Summary Of A Strange New Land

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Strange New Land The time period and events of when slavery took place is a topic that is frequently and heavily covered in United States history. Peter Wood’s book, A Strange New Land gives an intrinsic synopsis of slavery from the very beginning of slavery in the Americas dating 1492 all the way through the start of the American Revolution in 1775. Wood reveals insight into the excruciating lives and the daily challenges slaves in the Americas endured. Wood begins with a preface that speaks of an African American graveyard. Wood’s brings up the graveyard to make his reader’s acknowledge slavery was very real here in the United States, and the people who were enslaved were from all different background and were in fact intrinsic and unique …show more content…

Gomez suffered under the harsh ruling of Vasco Goncalez and would escape to live amongst the natives. Many other Africans would follow in Gomez’s footsteps were they lucky enough to have the opportunity to escape. Esteban was an African slave who had the opportunity to be somewhat of a leader of Native American slaves. He was a leader in the search for Cibola, or the “city of gold.” Esteban was met with resistance when he did eventually find a town he believed was the city he was searching for. The resistance he encountered would be fatal for Esteban and many of his group members. Esteban’s significance is that many other Spanish explorers used Africans in their conquest to discover new land. One can see from the story of Esteban, initially African slaves were often servants or soldiers for the Spanish army. In the beginning slaves did not work solely on plantations. Their roles would evolve as the society and economy in America …show more content…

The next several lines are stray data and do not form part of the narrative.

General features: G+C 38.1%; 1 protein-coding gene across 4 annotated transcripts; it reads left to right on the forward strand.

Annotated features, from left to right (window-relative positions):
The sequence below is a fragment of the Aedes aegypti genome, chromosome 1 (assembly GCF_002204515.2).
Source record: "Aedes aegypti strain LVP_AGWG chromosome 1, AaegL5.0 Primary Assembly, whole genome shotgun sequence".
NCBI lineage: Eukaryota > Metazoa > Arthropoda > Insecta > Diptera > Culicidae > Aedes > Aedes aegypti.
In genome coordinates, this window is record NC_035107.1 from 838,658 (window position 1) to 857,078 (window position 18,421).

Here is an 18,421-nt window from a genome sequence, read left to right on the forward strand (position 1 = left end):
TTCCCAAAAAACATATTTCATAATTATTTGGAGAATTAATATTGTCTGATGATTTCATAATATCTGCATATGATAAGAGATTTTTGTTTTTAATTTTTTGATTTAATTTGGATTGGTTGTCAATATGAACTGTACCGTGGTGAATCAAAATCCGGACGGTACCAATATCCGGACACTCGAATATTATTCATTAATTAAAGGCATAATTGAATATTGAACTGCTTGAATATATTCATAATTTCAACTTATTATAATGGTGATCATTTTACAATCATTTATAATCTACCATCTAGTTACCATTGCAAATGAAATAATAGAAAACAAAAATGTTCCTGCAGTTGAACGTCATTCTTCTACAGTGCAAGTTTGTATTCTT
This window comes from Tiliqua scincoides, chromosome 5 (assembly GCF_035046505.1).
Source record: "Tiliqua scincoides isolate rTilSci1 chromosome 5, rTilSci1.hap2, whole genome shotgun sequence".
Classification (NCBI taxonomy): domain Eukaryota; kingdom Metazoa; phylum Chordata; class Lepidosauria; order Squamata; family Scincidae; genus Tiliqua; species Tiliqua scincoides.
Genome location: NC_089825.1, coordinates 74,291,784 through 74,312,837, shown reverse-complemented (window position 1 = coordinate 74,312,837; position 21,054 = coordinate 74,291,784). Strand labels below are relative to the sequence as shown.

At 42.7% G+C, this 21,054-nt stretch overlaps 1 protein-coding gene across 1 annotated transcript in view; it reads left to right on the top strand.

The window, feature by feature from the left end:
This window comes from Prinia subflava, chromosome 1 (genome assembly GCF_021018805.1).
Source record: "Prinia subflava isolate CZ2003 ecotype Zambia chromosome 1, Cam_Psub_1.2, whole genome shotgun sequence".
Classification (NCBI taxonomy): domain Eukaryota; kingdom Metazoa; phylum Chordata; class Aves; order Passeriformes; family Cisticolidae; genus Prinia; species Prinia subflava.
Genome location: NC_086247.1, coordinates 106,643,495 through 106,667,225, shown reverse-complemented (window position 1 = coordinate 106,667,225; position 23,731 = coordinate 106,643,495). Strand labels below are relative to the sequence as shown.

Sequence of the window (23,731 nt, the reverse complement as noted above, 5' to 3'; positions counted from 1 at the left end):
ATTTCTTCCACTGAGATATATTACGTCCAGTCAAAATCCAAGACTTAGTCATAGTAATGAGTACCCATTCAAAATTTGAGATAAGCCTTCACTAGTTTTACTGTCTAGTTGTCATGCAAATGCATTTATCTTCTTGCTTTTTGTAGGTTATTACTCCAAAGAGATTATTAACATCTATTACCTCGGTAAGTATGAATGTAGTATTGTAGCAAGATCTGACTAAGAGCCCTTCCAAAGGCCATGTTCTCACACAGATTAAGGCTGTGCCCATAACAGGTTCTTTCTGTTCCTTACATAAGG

The Middle Passage was a horrific voyage from Africa to the Americas that slaves endured. While aboard the overcrowded, disease filled ships the slaves suffered unimaginable horrors. The suffering was not limited to physical pain only. These people were essentially kidnapped from their homeland. They did not know or recognize the people who were taking them. The captives certainly did not know where they were sailing to or what they would face when they arrived. The language their takers spoke was different. The Africans aboard the ship with them were from different regions and tribes, so they did not speak the same languages either. Wood reveals these horrors by stating, “Their current location, future destination, and ultimate fate a mystery” (41). Wood tells how attempts at uprisings were essentially suicidal, so most slaves relied solely on their faith in hopes of being saved from their horrific

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